Tampa-born, Richmond-based Madison Turner makes punk music that sounds to me like a combination of the soul and sentiment of anti-folk queen Kimya Dawson with an innovative brand of big-beating-heart pop punk reminiscent of older acts like Jawbreaker or Samiam. Her songs are touching, tough, and new, and it’s hard to miss the the nostalgia and honesty at work. I just found out about Turner a mere month ago, and I’m already a dedicated fan. So, imagine my excitement when she agreed to answer a few of my questions about leaving home, transphobia and sexism in the South, and how she makes her music. There was a lot of excitement – for those with no imagination.
Where are you from? Where are you now?
I was born and raised in Tampa, Florida, and I lived there for most of my life. When leaving, I even got the cliché tattoo of the outline of the state with a little heart where Tampa is. There’s a lot of talk about needing to get out of Florida, and there surely are plenty of negatives that I could list, but for the most part I enjoyed my time there. After leaving Florida, I spent about a year in Oregon, I spent about a year traveling and couchsurfing across the United States, and I finally settled down in Richmond, Virginia, where I currently reside and really love.
Tell me about the music you make.
It’s honest, it’s real, it’s personal, it’s self-deprecating, but there’s plenty of ego there too. I never write a song just for the sake of writing a song; it’s always coming from a very real emotion or idea or place for me. Musically, I always try and do something a little bit different, adding a weird break in the music here or an awkward yell there. I don’t want to write a song that I feel like I’ve heard before; I always try and write something at least a little bit new. Most of my inspiration comes from punk, hardcore, ska, folk, and rock-alternative, so it tends to sound like something from that realm.
Does living in the South impact your music? How?
I feel like I was hugely impacted by growing up in Tampa. Whether that’s specifically because it’s in the South or it’s just a hub where things happened and I had the ability to grow and change with it, I’m not sure. Growing up, Transitions Art Gallery was a DIY venue that I spent lots of time at and where I saw many bands for the first time that widened my scope of what was possible in terms of music: bands like Ghost Mice, AJJ, Matt & Kim, The Flaming Tsunamis, The Show is The Rainbow. This, along with plenty of other music venues where stuff was always happening, really showed me how much was out there and the unlimited possibilities of what could be done.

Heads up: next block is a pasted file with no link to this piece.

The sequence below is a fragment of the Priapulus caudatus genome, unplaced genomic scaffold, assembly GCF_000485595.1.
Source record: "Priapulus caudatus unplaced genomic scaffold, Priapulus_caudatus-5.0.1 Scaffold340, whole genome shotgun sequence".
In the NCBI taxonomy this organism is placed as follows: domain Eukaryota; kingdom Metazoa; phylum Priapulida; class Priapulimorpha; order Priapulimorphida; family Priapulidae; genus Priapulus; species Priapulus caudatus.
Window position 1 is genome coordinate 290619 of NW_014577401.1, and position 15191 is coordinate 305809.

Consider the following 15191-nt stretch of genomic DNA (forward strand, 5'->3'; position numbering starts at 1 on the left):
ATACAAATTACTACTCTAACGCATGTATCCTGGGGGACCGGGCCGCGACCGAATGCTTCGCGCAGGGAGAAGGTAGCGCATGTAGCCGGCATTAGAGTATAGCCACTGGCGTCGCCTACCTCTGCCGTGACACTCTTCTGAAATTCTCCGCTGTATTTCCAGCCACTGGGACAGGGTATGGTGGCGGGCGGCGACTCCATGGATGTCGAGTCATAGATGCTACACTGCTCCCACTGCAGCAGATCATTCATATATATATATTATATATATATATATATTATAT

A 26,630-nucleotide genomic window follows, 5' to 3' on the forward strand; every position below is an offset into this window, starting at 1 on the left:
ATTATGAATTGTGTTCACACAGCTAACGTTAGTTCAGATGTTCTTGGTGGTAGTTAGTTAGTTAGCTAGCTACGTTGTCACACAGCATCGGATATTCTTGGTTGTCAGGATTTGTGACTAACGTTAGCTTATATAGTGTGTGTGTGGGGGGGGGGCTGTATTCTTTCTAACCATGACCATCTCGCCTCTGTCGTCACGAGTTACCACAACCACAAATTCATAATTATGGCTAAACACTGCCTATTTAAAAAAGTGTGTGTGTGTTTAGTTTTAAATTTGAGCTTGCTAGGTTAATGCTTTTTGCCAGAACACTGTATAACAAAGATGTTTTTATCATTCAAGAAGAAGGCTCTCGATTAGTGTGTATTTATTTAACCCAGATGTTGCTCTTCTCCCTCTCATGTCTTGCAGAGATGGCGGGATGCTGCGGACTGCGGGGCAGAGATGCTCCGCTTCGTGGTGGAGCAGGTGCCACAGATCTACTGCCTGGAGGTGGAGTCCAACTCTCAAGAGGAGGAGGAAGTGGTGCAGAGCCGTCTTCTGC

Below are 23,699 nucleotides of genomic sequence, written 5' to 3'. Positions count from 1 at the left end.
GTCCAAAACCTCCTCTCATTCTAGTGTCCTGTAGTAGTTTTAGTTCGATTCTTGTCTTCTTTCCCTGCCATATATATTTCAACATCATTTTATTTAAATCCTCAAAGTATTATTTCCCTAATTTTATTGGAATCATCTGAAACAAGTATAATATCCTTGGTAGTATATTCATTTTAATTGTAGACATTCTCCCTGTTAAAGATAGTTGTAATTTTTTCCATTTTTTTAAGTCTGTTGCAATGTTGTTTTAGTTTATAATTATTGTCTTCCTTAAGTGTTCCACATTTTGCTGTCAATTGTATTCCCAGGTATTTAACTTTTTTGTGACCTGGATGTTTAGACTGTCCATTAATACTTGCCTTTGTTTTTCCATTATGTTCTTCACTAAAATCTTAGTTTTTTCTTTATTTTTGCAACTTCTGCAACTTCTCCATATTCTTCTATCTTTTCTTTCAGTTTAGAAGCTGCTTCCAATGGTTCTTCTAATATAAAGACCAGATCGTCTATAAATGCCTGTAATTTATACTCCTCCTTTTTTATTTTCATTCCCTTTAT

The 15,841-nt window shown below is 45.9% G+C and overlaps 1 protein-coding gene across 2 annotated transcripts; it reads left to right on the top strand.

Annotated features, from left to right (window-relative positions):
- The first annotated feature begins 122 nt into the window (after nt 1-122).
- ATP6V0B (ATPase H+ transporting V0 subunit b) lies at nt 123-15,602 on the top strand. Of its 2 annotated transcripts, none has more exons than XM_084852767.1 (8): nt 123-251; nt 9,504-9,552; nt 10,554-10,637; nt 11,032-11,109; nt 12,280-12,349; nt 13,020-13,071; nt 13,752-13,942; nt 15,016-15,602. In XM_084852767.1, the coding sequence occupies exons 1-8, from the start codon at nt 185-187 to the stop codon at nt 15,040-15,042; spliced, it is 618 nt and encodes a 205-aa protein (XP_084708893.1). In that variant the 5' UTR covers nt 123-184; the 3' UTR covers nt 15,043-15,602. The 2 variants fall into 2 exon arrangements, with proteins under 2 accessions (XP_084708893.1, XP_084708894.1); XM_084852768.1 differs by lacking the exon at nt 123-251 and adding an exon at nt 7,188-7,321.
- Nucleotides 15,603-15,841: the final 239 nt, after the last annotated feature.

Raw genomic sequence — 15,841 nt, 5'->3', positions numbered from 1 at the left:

As for whether or not living in the South directly impacts my music, I couldn’t really say. I do feel like my music is impacted by my emotional state, and that has just about as good a chance to meander regardless of where I am. I’ve run into plenty of transphobia and sexism in the South that have stoked the fire for many songs of the songs I’ve written, but those aren’t problems that are specifically unique to the South.
What are your hopes for your music?
I was recently asked whether music for me is a hobby or a career—my answer is that it’s neither. I wouldn’t call it a hobby; music is my main focus, it’s what I want and have always wanted to be doing. I wouldn’t say that I want it as a career either, though, because that sounds so financially motivated. I want to be able to survive, and I’ve certainly had times where I have been completely broke and would still book a show where I knew I wouldn’t get paid… but I don’t write songs or perform for numbers. I’m not stressing about t-shirt sales or obsessing over profit margins—if I wanted that, I’d focus on moving up the ladder in retail. I’d love to be comfortable, and I’d love for people to listen, and I’ve certainly logged into bandcamp to check up on how many people are downloading my music, but what it comes down to for me is that I’m proud of the music that I release and the shows that I play, that my music is accessible to people regardless of their financial situation, and that I can keep writing, performing, and recording until my body gives out on me.
Where will you go and what will you do next?
I’m hoping to record a new full-length album by the end of this year and likely release it early next year. I’ve got almost enough material that I’m completely comfortable with for this release. My next steps are to finish up writing, decide how it is I want it to sound, figure out where I want to have it recorded and who by, and see who else would like to play instruments on it and make me sound good. I’ve also got some tentative plans to do a Southern tour early next year, but the details are still very sparse.
Any favorite Southern women or non-binary or trans Southerners making music that we should know about?
Wow, how much time do we have? I’m not going to delineate whether these wonderful women and/or non-binary individuals are trans or cis or non-binary because I want everyone to be in charge of disclosing their own identities and I don’t want to overstep anywhere. I really love South Florida’s Gouge Away and Tallahassee’s Night Witch, fronted by Christina and Rosie, respectively. These are two heavy, unapologetic bands from Florida that speak (and scream) the truth. I highly suggest MeanGirls from Austin, Texas, which is a really rad emo/punk band fronted by Raine Mara. Gainesville’s insignificant other, the solo project from Simona Morales, once made me cry while watching them perform because of how heartfelt and deeply cutting the lyrics and performance was.